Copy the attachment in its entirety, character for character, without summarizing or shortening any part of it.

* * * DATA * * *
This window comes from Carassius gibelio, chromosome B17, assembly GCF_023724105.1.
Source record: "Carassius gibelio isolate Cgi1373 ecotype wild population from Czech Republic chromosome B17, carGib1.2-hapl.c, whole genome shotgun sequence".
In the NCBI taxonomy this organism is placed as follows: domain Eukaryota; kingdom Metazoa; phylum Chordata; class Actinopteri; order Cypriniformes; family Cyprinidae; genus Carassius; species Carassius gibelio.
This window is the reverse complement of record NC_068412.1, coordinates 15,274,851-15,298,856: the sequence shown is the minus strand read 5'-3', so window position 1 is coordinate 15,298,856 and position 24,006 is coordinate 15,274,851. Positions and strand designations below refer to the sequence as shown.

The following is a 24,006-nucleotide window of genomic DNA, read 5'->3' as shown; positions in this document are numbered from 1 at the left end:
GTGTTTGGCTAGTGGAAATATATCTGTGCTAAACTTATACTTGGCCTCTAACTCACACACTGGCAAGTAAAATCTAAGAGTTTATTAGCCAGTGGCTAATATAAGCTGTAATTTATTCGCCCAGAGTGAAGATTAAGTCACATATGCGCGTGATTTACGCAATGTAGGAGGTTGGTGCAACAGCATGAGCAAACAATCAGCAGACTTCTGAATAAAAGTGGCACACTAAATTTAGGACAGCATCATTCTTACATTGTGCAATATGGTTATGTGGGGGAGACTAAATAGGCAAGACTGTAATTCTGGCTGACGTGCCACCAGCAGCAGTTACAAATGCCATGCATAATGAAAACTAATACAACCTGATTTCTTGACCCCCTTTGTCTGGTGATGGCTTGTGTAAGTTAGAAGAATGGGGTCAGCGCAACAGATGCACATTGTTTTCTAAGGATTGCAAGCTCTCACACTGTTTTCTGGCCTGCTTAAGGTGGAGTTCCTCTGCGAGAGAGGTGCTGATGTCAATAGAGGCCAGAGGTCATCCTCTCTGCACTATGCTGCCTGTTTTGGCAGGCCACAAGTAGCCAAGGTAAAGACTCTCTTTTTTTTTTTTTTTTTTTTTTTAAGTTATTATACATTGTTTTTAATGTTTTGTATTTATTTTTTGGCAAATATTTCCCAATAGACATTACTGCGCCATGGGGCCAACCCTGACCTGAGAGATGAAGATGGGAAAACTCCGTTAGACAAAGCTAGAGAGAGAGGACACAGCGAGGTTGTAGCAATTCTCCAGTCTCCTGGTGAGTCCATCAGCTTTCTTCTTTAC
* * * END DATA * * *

This window comes from Carassius gibelio, chromosome B17, assembly GCF_023724105.1.
Source record: "Carassius gibelio isolate Cgi1373 ecotype wild population from Czech Republic chromosome B17, carGib1.2-hapl.c, whole genome shotgun sequence".
In the NCBI taxonomy this organism is placed as follows: domain Eukaryota; kingdom Metazoa; phylum Chordata; class Actinopteri; order Cypriniformes; family Cyprinidae; genus Carassius; species Carassius gibelio.
This window is the reverse complement of record NC_068412.1, coordinates 15,274,851-15,298,856: the sequence shown is the minus strand read 5'-3', so window position 1 is coordinate 15,298,856 and position 24,006 is coordinate 15,274,851. Positions and strand designations below refer to the sequence as shown.

The following is a 24,006-nucleotide window of genomic DNA, read 5'->3' as shown; positions in this document are numbered from 1 at the left end:
GTGTTTGGCTAGTGGAAATATATCTGTGCTAAACTTATACTTGGCCTCTAACTCACACACTGGCAAGTAAAATCTAAGAGTTTATTAGCCAGTGGCTAATATAAGCTGTAATTTATTCGCCCAGAGTGAAGATTAAGTCACATATGCGCGTGATTTACGCAATGTAGGAGGTTGGTGCAACAGCATGAGCAAACAATCAGCAGACTTCTGAATAAAAGTGGCACACTAAATTTAGGACAGCATCATTCTTACATTGTGCAATATGGTTATGTGGGGGAGACTAAATAGGCAAGACTGTAATTCTGGCTGACGTGCCACCAGCAGCAGTTACAAATGCCATGCATAATGAAAACTAATACAACCTGATTTCTTGACCCCCTTTGTCTGGTGATGGCTTGTGTAAGTTAGAAGAATGGGGTCAGCGCAACAGATGCACATTGTTTTCTAAGGATTGCAAGCTCTCACACTGTTTTCTGGCCTGCTTAAGGTGGAGTTCCTCTGCGAGAGAGGTGCTGATGTCAATAGAGGCCAGAGGTCATCCTCTCTGCACTATGCTGCCTGTTTTGGCAGGCCACAAGTAGCCAAGGTAAAGACTCTCTTTTTTTTTTTTTTTTTTTTTTTAAGTTATTATACATTGTTTTTAATGTTTTGTATTTATTTTTTGGCAAATATTTCCCAATAGACATTACTGCGCCATGGGGCCAACCCTGACCTGAGAGATGAAGATGGGAAAACTCCGTTAGACAAAGCTAGAGAGAGAGGACACAGCGAGGTTGTAGCAATTCTCCAGTCTCCTGGTGAGTCCATCAGCTTTCTTCTTTAC